- Housing affordability is a tricky issue to define because so much of it depends on a host of factors not necessarily related to housing.
- One of the reasons metro Atlanta attracted more than one million new residents last decade was the region’s overall affordability. Metro Atlanta is a low cost-of-living place and home prices reflect this. Numerous studies have shown that when transportation costs are added in, metro Atlanta becomes one of the LEAST affordable large metros for moderate-income families. And lack of affordability is a key issue near job centers.
- Metro Atlanta’s median sale price of $167,500 in 2014 (Q3) is among the lowest among the largest metros. Among the largest 25 metros, only St. Louis and Tampa have lower median sales prices than metro Atlanta.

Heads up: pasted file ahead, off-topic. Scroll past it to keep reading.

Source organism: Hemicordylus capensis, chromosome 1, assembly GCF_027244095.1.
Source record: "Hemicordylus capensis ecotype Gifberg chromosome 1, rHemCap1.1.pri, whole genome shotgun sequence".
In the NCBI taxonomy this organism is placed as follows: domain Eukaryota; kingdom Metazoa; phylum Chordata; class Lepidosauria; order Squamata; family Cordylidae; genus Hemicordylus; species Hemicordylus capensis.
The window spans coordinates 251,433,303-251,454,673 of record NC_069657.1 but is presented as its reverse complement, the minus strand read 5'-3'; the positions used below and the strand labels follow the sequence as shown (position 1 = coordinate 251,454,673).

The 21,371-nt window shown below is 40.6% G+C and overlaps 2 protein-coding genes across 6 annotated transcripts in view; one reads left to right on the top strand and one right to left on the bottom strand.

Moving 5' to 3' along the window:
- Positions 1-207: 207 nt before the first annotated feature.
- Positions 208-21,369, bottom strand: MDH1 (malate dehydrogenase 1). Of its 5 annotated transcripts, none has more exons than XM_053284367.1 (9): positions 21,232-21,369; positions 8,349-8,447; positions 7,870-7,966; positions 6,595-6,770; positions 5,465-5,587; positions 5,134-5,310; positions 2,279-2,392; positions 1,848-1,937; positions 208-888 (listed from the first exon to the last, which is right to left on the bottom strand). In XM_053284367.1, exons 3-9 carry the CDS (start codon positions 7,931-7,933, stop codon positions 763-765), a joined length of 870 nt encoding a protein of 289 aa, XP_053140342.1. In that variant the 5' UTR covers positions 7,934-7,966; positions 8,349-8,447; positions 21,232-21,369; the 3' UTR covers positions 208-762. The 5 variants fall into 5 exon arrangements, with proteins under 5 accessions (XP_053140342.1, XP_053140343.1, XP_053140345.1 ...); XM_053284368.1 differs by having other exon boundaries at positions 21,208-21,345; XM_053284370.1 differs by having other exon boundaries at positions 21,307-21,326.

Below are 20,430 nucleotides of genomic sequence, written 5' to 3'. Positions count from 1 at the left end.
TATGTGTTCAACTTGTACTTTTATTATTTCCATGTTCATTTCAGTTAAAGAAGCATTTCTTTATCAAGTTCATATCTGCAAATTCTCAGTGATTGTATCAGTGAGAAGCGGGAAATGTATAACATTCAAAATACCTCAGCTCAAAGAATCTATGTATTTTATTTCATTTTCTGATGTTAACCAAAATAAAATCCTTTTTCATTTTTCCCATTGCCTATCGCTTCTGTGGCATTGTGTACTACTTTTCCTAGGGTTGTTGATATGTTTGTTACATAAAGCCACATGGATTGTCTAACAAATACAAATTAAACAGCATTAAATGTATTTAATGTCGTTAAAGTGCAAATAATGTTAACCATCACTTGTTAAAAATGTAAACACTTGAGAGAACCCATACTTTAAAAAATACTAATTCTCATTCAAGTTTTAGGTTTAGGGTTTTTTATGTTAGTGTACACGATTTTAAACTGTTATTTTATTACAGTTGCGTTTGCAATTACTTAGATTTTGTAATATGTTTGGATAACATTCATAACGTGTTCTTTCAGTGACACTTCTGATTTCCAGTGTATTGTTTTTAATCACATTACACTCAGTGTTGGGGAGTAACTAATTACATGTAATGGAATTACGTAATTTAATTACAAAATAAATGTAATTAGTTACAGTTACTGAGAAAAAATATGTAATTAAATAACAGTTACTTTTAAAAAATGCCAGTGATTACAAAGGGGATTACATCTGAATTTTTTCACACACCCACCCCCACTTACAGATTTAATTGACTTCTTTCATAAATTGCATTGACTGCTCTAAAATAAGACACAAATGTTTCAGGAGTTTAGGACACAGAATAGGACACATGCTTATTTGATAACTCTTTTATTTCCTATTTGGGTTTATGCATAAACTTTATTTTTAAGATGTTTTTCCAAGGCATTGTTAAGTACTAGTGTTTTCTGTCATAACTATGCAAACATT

- When transportation costs are added to the costs of housing, however, metro Atlanta is one of the least affordable places for “moderate-income” households. These households in metro Atlanta spend 63 percent of their income on transportation and housing costs. (Moderate-income is defined as those making between 50 and 99 percent of the Area Median Income).
- There is an overall lack of affordable housing options located near the region’s largest employment centers, which exacerbates transportation costs for many lower-income workers, because they cannot afford to live near their jobs.
- Renters have a particularly hard time finding affordable options. The average-priced 2 BR apartment consumes more than 60 percent of the average renter’s income, NOT factoring in transportation costs.
In July 2014, we looked at home prices in metro Atlanta and found that while the area had made improvements, it has not completely recovered from the Great Recession. Two years later, we wanted to revisit the topic to see how our housing market is